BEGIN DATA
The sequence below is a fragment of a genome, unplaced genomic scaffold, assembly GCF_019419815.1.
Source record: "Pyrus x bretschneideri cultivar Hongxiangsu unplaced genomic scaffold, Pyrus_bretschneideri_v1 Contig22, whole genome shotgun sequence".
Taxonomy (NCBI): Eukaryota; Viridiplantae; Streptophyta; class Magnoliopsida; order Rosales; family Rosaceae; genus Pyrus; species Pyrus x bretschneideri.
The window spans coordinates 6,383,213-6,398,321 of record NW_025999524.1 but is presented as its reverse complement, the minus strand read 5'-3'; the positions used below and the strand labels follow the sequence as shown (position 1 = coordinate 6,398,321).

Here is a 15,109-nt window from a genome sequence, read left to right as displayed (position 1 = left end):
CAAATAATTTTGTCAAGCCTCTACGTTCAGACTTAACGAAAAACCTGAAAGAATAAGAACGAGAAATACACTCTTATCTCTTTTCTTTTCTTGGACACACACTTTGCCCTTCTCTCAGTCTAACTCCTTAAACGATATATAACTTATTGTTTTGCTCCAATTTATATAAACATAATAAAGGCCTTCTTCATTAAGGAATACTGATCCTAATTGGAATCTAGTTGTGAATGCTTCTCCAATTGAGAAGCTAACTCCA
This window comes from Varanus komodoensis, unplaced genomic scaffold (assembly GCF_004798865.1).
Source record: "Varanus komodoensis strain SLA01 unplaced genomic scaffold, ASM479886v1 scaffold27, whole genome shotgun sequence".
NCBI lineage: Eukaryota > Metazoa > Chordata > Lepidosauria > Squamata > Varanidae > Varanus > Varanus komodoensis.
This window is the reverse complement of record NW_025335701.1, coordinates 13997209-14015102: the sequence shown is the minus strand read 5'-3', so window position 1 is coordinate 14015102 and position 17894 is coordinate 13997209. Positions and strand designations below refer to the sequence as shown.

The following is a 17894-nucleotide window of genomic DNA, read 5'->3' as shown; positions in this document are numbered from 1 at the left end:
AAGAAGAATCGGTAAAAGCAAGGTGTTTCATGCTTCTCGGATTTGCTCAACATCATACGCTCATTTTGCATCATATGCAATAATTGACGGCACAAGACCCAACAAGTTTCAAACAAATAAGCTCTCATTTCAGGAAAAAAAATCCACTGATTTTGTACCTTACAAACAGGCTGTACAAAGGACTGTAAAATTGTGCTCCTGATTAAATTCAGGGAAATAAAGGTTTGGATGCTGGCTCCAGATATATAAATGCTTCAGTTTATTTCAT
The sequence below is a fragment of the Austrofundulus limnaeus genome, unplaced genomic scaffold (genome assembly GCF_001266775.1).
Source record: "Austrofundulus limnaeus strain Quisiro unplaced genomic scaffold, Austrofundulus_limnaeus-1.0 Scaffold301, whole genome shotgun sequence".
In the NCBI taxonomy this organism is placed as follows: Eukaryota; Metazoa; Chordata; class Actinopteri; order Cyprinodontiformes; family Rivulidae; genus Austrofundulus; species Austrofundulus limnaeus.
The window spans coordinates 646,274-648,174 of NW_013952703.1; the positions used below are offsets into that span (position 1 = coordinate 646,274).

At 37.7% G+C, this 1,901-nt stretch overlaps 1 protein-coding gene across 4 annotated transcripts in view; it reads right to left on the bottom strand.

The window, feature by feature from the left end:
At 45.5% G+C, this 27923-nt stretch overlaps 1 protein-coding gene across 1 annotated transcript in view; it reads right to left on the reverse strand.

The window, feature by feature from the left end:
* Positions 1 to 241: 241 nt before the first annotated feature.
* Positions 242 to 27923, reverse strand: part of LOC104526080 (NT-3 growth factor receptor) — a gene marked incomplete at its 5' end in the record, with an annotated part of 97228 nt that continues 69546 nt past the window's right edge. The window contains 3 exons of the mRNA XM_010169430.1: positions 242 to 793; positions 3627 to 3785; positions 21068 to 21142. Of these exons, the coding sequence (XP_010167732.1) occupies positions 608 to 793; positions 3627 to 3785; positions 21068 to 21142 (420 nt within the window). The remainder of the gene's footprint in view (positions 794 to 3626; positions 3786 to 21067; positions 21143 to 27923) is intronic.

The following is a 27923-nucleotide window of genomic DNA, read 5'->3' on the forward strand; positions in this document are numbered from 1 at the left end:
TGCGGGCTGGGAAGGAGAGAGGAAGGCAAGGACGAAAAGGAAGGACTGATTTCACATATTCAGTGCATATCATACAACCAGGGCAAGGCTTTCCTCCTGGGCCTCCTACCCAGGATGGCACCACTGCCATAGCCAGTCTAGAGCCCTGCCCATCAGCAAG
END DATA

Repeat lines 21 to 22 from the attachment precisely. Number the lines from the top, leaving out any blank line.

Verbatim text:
* Positions 1 to 241: 241 nt before the first annotated feature.
* Positions 242 to 27923, reverse strand: part of LOC104526080 (NT-3 growth factor receptor) — a gene marked incomplete at its 5' end in the record, with an annotated part of 97228 nt that continues 69546 nt past the window's right edge. The window contains 3 exons of the mRNA XM_010169430.1: positions 242 to 793; positions 3627 to 3785; positions 21068 to 21142. Of these exons, the coding sequence (XP_010167732.1) occupies positions 608 to 793; positions 3627 to 3785; positions 21068 to 21142 (420 nt within the window). The remainder of the gene's footprint in view (positions 794 to 3626; positions 3786 to 21067; positions 21143 to 27923) is intronic.